vSphere Replication: How to Increase Disk Space
What is vSphere Replication
VMware vSphere Replication is an asynchronous replication solution that is capable of protecting Virtual Machines from a source location in a target location. The target can be another data center, or a cloud hosting provider.
It is a licensed product where you are charged for replication licenses per virtual machine. VMware usually sells them in blocks of 25 virtual machines at a time. You must also be running VMware vSphere Standard or Enterprise edition, it will not work on Essentials or Essentials Plus licenses.
vSphere Replication has been known by various product names throughout its lifetime, it is commonly known as Site Recovery Manager (SRM) or vSphere Data Protection (VPD). Throughout this article, I will refer to it as SRM.
Why is it so hard to increase disk space in SRM?
One of the most common issues introduced by vSphere Replication software is the inability to expand disk space on a server.
If you attempt to increase disk space on a source virtual machine, that change will not automatically be transferred to the disaster recovery replica. If a sysadmin does expand the disk space, it will break replication and potentially take the VM offline.
Increasing hard disk capacity is one of the most common tasks system administrators have to do. These days to extend hard disk space, the operating system does all the hard work for you, Windows Disk Manager can extend any disk (including the system disk) without even rebooting the server. It’s the same for Linux, but VMware is a different story and it’s one of the challenges introduced with vSphere replication.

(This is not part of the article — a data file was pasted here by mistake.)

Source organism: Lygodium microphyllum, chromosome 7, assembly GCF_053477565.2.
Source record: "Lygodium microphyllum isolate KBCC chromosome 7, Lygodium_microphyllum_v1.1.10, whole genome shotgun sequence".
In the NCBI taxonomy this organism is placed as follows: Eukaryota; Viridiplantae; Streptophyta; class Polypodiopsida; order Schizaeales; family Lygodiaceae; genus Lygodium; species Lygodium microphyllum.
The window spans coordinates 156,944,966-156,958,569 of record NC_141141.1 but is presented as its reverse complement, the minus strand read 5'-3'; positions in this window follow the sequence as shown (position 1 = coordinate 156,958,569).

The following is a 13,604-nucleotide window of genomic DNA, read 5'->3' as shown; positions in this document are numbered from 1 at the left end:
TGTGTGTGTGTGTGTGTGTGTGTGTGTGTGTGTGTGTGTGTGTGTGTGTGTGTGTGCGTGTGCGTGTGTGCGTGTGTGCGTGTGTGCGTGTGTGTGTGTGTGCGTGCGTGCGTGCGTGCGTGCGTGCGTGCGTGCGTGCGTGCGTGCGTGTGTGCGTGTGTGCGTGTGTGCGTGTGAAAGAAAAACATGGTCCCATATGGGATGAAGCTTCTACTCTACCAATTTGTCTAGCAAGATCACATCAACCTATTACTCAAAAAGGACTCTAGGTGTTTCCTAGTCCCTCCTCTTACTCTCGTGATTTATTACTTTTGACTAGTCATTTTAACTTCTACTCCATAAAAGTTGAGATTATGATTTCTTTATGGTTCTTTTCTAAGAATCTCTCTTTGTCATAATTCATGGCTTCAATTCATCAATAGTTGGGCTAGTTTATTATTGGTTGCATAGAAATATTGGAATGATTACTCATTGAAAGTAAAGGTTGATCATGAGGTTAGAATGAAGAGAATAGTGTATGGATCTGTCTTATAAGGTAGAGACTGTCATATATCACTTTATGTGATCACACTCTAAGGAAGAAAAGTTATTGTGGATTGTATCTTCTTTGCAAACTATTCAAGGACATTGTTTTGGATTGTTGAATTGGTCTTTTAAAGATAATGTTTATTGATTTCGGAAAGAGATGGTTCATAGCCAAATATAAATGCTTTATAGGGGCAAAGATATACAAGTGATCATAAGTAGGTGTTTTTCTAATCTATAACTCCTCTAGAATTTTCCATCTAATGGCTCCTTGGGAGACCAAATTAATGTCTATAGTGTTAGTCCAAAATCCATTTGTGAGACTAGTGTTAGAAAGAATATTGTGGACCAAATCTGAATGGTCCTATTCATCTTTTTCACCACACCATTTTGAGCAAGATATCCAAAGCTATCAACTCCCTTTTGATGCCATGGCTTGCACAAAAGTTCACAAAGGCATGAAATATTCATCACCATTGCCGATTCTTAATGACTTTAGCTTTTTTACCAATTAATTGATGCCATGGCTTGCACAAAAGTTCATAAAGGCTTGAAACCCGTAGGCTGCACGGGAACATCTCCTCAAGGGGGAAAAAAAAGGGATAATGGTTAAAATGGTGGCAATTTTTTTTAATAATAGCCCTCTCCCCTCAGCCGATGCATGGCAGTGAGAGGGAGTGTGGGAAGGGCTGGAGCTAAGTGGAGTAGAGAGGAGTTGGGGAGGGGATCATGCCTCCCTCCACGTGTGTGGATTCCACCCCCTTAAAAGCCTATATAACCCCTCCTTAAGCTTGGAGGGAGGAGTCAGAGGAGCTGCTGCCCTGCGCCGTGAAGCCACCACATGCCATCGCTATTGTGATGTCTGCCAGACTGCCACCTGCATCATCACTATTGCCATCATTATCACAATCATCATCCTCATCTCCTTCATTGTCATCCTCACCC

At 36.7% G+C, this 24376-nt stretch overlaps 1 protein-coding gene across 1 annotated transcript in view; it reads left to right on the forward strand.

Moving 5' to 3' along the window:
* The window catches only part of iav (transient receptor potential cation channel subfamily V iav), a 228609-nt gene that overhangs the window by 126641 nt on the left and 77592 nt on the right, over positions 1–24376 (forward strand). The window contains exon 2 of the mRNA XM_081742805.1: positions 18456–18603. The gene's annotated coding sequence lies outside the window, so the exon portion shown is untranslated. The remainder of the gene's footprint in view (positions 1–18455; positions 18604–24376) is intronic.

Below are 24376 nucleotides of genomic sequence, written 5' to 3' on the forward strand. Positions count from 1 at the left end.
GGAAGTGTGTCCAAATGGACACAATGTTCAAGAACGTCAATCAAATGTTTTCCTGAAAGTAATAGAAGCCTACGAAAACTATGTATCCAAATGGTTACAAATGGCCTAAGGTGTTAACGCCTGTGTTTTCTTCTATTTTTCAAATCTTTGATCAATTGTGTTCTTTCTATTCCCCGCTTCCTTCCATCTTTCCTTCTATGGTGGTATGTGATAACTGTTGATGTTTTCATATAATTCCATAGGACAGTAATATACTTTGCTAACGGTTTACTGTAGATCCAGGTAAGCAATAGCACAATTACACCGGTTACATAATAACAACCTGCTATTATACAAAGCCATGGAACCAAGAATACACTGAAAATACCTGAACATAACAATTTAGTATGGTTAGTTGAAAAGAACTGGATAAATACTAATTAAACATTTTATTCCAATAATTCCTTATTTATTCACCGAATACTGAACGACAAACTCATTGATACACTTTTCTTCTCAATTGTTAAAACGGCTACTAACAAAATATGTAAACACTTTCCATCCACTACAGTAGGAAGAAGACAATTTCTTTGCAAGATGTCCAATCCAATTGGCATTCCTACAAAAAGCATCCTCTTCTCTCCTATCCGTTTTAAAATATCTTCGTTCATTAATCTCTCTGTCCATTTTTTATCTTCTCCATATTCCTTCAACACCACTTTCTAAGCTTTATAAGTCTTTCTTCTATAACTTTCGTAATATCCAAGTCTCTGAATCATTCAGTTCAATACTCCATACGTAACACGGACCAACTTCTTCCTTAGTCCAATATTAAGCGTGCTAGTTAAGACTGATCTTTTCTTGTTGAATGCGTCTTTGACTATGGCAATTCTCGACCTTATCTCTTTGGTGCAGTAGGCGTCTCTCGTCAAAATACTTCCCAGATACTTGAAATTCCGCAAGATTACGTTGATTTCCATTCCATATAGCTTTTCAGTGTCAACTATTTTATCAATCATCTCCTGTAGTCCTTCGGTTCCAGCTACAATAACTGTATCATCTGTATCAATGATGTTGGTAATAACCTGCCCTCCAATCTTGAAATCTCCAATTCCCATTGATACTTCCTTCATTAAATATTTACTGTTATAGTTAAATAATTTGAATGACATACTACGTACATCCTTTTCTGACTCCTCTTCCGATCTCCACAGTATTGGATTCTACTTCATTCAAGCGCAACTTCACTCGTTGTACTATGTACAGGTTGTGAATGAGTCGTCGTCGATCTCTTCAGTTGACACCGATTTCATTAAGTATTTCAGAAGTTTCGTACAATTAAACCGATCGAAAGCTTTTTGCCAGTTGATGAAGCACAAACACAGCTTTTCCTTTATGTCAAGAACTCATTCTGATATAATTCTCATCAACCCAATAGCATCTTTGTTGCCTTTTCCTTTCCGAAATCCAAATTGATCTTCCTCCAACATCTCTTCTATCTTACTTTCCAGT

This common task is still possible to do, but you must approach it slightly differently.
In this demo I will be running VMware vSphere 6.5 Enterprise Plus license, the infrastructure consists of 2 physical, geographically disparate locations. Each site is connected with a 10GB production “dark fiber” network, with a 4GB backup link. At each location, there are 8 ESXi hosts, dedicated IBM XIV object storage, and 40GB Infiniband networking.
Step 1 – Connect to the VMware infrastructure
- Log onto vCenter (Primary Site) using the VMware Web Client
- Log onto vCenter (Recovery Site) using the VMware Web Client
- From the vCenter (Primary Site), navigate to Monitor > vSphere vReplication from the home page
Step 2 – Information gathering at the source location
- Navigate to Outgoing Replications
- Locate the server you wish to expand the disk space. In this example, we will use TEST2016T
- Highlight the server and select the Configure vReplicator button
- Log in with your vCenter account details when prompted
- Click on Target Location and expand by pressing the arrow
- Make a note of the Datastore This is where the replicated disk data is located. Once you have this information you can CANCEL OUT of the configuration wizard. (You will have a different name to the example above)
Step 3 – Information gathering at the target location
- Change to the vCenter (Recovery Site)